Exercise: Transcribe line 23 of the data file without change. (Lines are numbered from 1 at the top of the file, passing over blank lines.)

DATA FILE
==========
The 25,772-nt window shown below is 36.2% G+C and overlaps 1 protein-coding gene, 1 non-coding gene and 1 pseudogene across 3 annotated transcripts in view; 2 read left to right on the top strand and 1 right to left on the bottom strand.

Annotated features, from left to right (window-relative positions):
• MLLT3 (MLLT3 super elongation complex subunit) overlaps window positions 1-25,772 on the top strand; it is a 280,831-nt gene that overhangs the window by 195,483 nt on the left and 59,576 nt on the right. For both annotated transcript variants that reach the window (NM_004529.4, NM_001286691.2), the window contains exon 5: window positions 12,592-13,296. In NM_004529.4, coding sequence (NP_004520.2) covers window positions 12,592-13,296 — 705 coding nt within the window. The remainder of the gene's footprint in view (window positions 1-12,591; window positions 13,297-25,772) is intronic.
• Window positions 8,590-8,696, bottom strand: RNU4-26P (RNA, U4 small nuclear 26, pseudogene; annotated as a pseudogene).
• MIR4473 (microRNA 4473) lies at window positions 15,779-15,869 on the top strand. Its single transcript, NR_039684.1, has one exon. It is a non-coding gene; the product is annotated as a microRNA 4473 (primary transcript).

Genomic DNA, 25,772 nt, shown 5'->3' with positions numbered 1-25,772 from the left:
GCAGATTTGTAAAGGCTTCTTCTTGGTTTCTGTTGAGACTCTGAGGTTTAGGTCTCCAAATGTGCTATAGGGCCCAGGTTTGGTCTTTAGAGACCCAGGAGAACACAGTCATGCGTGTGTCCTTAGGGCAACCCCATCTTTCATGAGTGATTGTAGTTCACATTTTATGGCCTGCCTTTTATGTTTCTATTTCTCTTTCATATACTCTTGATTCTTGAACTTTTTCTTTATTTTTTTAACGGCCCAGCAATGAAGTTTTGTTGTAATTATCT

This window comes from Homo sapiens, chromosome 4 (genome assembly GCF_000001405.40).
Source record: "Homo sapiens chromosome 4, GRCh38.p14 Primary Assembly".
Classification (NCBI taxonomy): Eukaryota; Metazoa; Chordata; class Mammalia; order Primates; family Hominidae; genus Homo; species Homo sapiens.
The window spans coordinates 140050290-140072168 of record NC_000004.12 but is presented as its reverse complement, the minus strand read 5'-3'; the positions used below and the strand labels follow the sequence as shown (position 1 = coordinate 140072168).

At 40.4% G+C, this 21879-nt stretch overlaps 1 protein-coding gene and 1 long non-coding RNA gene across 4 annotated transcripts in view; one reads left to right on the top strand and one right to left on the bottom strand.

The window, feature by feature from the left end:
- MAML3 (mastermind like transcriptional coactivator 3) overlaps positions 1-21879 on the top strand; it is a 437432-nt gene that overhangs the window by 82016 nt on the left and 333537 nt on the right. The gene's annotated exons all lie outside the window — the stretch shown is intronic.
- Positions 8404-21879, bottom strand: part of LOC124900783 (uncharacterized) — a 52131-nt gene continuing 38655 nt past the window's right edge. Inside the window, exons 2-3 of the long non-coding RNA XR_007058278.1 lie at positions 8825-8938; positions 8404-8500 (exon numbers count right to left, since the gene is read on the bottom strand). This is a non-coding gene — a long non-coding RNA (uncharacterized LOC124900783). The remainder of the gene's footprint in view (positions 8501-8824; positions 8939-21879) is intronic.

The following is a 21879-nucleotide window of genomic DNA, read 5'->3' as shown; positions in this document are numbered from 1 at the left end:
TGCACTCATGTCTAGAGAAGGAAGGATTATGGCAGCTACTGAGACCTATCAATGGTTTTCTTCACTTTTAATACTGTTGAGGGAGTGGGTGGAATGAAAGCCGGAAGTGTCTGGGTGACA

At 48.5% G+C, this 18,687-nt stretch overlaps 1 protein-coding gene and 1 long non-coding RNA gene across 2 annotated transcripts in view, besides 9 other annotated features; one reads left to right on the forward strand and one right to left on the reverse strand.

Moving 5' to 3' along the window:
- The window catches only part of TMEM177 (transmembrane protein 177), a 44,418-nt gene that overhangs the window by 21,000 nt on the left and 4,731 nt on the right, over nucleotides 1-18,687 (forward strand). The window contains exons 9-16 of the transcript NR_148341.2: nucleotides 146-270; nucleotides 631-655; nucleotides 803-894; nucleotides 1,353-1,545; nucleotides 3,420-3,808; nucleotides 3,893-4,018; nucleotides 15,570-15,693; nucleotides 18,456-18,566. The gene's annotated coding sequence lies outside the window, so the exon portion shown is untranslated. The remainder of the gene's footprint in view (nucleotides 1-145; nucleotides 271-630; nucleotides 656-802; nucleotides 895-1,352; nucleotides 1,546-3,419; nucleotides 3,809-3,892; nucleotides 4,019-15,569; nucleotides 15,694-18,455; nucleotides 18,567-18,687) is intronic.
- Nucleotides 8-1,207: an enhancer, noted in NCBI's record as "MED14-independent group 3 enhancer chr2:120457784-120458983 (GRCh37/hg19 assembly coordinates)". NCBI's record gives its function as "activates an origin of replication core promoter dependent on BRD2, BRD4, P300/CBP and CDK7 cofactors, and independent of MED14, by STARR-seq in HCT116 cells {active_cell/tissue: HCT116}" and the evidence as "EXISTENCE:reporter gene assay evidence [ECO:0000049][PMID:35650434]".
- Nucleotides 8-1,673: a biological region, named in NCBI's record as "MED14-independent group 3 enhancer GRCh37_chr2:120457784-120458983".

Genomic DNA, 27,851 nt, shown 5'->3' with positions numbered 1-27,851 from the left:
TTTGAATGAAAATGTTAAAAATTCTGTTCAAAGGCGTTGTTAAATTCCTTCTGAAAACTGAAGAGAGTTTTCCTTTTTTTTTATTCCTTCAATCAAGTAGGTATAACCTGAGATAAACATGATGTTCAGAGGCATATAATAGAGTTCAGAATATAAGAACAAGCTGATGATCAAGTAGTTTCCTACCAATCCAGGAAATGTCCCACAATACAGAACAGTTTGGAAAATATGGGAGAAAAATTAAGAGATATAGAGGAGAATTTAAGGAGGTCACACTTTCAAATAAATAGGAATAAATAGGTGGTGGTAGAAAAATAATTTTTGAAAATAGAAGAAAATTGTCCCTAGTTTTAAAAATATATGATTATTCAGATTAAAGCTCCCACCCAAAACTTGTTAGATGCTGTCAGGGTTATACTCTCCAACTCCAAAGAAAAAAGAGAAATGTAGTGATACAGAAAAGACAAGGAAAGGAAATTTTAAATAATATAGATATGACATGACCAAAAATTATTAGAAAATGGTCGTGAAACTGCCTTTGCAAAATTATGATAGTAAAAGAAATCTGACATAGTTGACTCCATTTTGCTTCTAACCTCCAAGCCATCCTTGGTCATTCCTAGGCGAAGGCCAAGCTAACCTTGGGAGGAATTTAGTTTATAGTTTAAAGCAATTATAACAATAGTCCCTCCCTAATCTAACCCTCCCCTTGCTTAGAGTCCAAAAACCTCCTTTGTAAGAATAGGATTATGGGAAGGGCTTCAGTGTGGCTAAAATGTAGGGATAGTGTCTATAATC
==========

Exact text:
Genomic DNA, 27,851 nt, shown 5'->3' with positions numbered 1-27,851 from the left: